An unidentified woman stood outside the still-smoldering Pentagon early Wednesday morning as a bright sun came up. In her hands, she held a pair of binoculars.
"What are you looking at?" the woman was asked.
"I'm waiting for my husband to come out," she answered, matter-of-factly.
Rescue officials doubt the woman's husband, who had recently moved into a newly refurbished office in the Pentagon's crumbled west side, will ever come out alive.
PAYBACKS ARE HELL
Sen. John Kerry (D-MA) found himself on the phone Tuesday with the husband and daughter of a friend, who moments before had been aboard United Airlines Flight 175 that crashed into the second World Trade Center tower.
"The pain and depth of loss in their voices was excruciating," recalls Kerry, "and the helplessness to do anything but to share that pain and offer comfort brought an even deeper sense of anger and of resolve for the acts that have occurred."
The angry Democrat went so far as to say: "It is critical that all of us remember, as we talk about responses and war against terrorism, that our rhetoric be matched by our actions."
"Dear Friends, September 11, 2001, will be a great day for our city!" -- A letter from first lady Laura Bush, dated July 31, 2001, drawing attention to a museum groundbreaking for the Historical Society of Washington.
"As an American, as an elected representative, I am outraged. As a husband and a father, I am pained beyond words." -- Senate Majority Leader Tom Daschle (D-S.D.) thrusting Congress into anything but an ordinary session Wednesday.
LIFE'S NOT THE SAME
Washington Life magazine postponed its 10th anniversary celebration that was supposed to be held Wednesday evening at the Ritz Carlton, one of hundreds of events canceled throughout the shellshocked city that is now patrolled by troops in military Humvees.
Washingtonians, come to think of it, suddenly don't care anymore whether Michael Jordan plays basketball again or not. Hopefully, Michael will be back.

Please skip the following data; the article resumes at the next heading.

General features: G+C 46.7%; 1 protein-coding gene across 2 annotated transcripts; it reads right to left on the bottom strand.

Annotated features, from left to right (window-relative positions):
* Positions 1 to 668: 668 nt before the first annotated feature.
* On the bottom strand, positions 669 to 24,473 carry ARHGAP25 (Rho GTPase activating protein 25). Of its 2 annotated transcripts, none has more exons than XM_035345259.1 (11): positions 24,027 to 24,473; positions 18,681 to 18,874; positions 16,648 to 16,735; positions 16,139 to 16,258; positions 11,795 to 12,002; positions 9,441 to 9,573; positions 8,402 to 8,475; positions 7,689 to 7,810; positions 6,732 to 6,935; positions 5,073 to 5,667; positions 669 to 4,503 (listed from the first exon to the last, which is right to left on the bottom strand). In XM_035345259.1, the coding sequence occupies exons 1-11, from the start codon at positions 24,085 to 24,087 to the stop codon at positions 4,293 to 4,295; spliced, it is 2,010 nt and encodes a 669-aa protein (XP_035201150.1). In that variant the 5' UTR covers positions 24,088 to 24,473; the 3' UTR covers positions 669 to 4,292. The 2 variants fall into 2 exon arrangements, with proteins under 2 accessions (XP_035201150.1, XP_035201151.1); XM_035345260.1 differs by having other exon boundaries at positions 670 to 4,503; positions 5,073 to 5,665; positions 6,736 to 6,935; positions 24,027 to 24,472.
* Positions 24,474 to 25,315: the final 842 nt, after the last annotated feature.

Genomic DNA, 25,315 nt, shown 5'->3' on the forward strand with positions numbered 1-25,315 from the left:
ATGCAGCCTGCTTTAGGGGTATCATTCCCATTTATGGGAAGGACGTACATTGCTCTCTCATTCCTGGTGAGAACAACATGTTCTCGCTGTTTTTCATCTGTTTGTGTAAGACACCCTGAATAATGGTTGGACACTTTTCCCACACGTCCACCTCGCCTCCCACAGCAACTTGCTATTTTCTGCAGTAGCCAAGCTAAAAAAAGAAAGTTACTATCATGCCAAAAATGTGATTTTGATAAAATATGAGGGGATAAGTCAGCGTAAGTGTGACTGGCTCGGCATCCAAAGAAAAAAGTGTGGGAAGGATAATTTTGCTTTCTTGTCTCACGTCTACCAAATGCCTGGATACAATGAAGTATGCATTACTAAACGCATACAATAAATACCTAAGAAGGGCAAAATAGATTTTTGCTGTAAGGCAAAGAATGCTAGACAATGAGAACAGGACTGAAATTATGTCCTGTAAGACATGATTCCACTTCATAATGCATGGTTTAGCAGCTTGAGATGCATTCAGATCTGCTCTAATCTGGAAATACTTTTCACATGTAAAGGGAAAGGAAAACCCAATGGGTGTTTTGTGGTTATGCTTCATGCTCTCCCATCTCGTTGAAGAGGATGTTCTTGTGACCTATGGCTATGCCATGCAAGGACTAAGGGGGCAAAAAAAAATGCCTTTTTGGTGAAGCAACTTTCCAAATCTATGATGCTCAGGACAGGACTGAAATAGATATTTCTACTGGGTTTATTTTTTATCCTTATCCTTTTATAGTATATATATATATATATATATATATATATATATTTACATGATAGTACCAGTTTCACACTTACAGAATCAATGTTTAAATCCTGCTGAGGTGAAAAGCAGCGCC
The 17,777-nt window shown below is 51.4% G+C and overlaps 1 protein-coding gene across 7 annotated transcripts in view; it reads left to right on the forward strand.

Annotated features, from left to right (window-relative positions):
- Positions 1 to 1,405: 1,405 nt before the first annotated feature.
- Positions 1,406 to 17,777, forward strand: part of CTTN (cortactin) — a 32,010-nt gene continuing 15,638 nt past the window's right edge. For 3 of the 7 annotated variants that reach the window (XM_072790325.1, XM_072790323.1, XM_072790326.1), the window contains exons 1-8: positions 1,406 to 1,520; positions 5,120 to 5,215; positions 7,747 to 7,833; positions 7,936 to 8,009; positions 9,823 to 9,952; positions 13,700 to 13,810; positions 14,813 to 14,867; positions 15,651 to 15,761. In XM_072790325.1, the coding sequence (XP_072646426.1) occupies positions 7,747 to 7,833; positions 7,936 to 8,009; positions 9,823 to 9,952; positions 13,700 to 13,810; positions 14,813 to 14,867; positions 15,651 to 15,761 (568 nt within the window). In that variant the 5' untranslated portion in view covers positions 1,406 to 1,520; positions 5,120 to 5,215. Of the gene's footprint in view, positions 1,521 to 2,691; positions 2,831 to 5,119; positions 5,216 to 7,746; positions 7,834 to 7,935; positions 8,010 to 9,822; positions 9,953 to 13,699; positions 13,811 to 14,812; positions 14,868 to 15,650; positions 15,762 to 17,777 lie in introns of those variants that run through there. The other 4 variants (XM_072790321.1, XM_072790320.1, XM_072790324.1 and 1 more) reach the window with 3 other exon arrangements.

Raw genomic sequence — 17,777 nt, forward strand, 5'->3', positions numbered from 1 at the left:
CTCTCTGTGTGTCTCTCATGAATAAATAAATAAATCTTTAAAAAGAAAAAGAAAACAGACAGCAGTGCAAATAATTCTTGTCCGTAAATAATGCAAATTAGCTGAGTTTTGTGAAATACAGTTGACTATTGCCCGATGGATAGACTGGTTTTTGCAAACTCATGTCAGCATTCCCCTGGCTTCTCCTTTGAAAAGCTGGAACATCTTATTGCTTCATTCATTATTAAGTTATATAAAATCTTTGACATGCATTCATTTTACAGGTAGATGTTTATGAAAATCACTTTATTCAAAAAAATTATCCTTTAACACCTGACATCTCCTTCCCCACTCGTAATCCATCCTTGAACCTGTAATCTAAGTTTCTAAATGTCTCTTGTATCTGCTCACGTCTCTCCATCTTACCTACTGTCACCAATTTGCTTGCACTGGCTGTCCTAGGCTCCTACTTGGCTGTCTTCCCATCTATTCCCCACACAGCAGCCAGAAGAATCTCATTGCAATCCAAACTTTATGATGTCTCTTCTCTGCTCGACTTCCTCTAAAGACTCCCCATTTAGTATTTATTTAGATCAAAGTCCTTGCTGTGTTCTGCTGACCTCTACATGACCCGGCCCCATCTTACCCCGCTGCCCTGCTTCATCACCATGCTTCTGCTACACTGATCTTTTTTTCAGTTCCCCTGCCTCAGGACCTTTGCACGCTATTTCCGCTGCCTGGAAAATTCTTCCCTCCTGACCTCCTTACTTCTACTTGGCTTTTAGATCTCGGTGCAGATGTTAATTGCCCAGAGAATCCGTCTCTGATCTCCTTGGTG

It was May 29, following a four-month-long trial in New York, that four members of Osama bin Laden's al-Qaeda terrorist organization were convicted on all 302 charges against them surrounding the deadly 1998 bombings of U.S. embassies in Kenya and Tanzania.
Then on June 21, the FBI announced the indictment of 13 Saudis and one Lebanese in connection with the 1996 bombing in Saudi Arabia, which killed 19 U.S. Air Force personnel.
The next day, fewer than three months ago, bin Laden -- who also had been bragging about the Oct. 12, 2000, bombing of the USS Cole, which killed 17 sailors -- warned in no uncertain terms: "It's time to penetrate America and hit them where it hurts most."
To be certain the U.S. government knew he wasn't kidding, the seldom-seen bin Laden videotaped the threat. Uncle Sam's response?
"The official U.S. response to this overt threat has been, at best, strange," retired Marine Lt. Col. Oliver North wrote in a syndicated column last July.
So North, who handled national security in the Reagan White House, went a step further: "He (bin Laden) has declared war on the United States, and we should give him what he wants: war."
In an interview with this column Wednesday, North repeated for a second time that "the time has come to declare war."
"There is no safe place for this man to hide."
The retired Marine said if he were only able, he would personally lead the charge.
UPON OUR TURF
"The 21st Century has begun," declares Amy Ridenour, president of the National Center for Public Policy Research in Washington.
"Throughout the 20th Century, Americans felt safe at home. We weren't always safe, particularly after the dawn of the atomic age, but we felt safe," she notes. "To 20th Century Americans, America was an invulnerable fortress. At home, we were safe. September 11 ushered in a new era. We're 21st Century Americans now. We know, not just in our minds, where we've long acknowledged it, but in our hearts, where we never did, that it can happen here."